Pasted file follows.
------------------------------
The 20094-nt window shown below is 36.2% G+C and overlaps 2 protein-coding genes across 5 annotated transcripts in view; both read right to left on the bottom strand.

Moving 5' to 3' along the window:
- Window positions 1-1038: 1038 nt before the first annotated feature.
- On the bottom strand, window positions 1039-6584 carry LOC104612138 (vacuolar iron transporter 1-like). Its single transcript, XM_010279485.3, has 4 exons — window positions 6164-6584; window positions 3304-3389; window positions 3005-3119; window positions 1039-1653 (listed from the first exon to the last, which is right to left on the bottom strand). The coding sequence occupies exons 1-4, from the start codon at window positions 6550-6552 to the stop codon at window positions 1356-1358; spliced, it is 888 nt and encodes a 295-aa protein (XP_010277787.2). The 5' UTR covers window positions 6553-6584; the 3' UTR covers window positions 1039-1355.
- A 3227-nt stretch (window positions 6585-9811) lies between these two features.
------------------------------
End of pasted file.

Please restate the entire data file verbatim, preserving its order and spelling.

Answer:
The 20094-nt window shown below is 36.2% G+C and overlaps 2 protein-coding genes across 5 annotated transcripts in view; both read right to left on the bottom strand.

Moving 5' to 3' along the window:
- Window positions 1-1038: 1038 nt before the first annotated feature.
- On the bottom strand, window positions 1039-6584 carry LOC104612138 (vacuolar iron transporter 1-like). Its single transcript, XM_010279485.3, has 4 exons — window positions 6164-6584; window positions 3304-3389; window positions 3005-3119; window positions 1039-1653 (listed from the first exon to the last, which is right to left on the bottom strand). The coding sequence occupies exons 1-4, from the start codon at window positions 6550-6552 to the stop codon at window positions 1356-1358; spliced, it is 888 nt and encodes a 295-aa protein (XP_010277787.2). The 5' UTR covers window positions 6553-6584; the 3' UTR covers window positions 1039-1355.
- A 3227-nt stretch (window positions 6585-9811) lies between these two features.